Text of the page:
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Hot Tweets: What’s next for Conor McGregor?

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Conor McGregor
Esther Lin, MMA Fighting

The UFC finally got back to business, and Conor McGregor did what he was supposed to, knocking out Donald Cerrone in just 40 seconds. Let’s talk about what’s next for McGregor, as well as Yoel Romero’s title shot.

What’s next for Conor?

Well, if you listen to Dana White, what’s next for Conor is a lightweight title shot, hopefully against Khabib Nurmagomedov. But to say that’s a given would be far from certain.

Khabib is currently set to face Tony Ferguson in April. Assuming that fight actually happens this time (cross your fingers), Khabib first has to win that fight before a rematch with Conor can take place. Plus, if Khabib wins, he’s unlikely to fight again until the fall due to Ramadan. That means Conor will need to sit out for nine months, something he’s obviously done before, but also something that’s not included in his goal of being highly active this year.

So if Conor wants to fight someone in the meantime, who would make sense? Jorge Masvidal has been the most aggressive suitor, and he probably would be the best fit. But Conor seems to have cooled on that fight somewhat, and realistically, it’s a very dangerous fight for Conor with not much upside. Similarly, a title eliminator with Justin Gaethje would offer even less upside than a fight with “Gamebred.” And it seems unlikely that McGregor will get a welterweight title shot off the win over Cerrone, but stranger things have happened. Ultimately, what I think will happen is the Masvidal fight, either for the “BMF” belt or an interim welterweight title. But what should happen? Floyd Mayweather.

Conor needs to get back to doing bombastically huge things. That’s what makes him fun. A rematch with Floyd would be both huge business and a massive spectacle, but it also keeps him busy without jeopardizing his lightweight title shot. I know MMA fans will hate it, but when you stop to think about it, Conor going back to boxing is what makes the most sense for him and the UFC right now.

The Question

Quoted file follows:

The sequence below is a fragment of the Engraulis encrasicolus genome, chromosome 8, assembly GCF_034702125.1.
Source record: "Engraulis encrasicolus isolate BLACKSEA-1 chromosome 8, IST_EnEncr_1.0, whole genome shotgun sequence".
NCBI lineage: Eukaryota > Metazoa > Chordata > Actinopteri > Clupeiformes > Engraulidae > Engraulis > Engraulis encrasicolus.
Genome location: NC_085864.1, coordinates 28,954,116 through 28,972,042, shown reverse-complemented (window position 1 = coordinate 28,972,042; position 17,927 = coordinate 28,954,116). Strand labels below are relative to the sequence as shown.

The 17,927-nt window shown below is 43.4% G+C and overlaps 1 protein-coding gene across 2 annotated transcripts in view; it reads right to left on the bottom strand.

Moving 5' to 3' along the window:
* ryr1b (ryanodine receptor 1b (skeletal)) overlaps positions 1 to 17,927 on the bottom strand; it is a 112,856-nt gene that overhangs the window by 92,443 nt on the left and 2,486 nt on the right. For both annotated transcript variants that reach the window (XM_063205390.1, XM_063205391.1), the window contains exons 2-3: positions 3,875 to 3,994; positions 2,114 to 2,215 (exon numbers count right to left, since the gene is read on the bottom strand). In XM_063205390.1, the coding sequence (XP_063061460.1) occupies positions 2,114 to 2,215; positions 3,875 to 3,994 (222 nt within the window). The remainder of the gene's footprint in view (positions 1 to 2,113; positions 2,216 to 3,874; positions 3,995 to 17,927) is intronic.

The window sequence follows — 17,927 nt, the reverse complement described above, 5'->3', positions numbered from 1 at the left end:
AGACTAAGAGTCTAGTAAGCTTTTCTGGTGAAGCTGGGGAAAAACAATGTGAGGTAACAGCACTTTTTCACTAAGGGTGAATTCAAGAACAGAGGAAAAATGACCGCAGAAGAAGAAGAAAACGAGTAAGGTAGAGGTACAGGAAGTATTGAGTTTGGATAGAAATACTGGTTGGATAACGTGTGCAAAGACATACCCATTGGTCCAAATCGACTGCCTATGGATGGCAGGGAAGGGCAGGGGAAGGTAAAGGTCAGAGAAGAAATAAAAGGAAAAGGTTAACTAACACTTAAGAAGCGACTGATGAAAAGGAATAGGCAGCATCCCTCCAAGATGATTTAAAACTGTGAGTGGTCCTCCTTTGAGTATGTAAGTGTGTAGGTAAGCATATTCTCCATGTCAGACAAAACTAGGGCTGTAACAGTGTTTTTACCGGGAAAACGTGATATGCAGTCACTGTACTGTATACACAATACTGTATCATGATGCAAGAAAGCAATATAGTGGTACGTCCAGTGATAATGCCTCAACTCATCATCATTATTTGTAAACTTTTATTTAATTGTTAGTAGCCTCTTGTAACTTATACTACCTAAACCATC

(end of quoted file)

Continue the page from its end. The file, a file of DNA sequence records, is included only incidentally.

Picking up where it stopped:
I think it was entirely predictable and that doesn’t make it any better.

I can’t say this for certain, but MMA feels like the only sport where something like this happens and fans and promoters circle the wagons and reflexively shun any journalist who asks questions about it. And that’s insane. Not only is it completely reasonable to ask McGregor about the sexual assault allegations pending against him, it’s just good journalism. McGregor is certainly within his rights to respond with a “no comment” and leave it at that. In fact, that’s usually how something like this happens in any other sport. But MMA remains a club house for those who’d rather live in ignorance than stare hard truths in the face.

Many MMA fans have a fundamental misunderstanding of the difference between journalism and PR, and I have a sneaking suspicion that some of that boils down to fans viewing MMA as an entertainment entity instead of as a sport. Some people, perhaps most fans, just want to view Conor McGregor as a trash-talking movie hero who lives only in the UFC bubble instead of as a complex human being. And to each their own. You can choose to ignore anything outside of the content you’d like to consume. But don’t boo because other people may care to hear an influential and important sports figure comment on serious legal and moral allegations made against him.

Yoel Romero’s title shot

Not even close.

First, let me be clear here: I am a Yoel Romero mark. I firmly believe he beat Robert Whittaker in their rematch (because I have eyeballs that work) and I also believe he beat Paulo Costa in their fight. Furthermore, I think there’s a good case to be made that for the previous four years, Romero has been the actual best middleweight in the world, and the only reason he doesn’t have the belt is a confluence of horrible luck and Michael Bisping’s treacherous middleweight title run.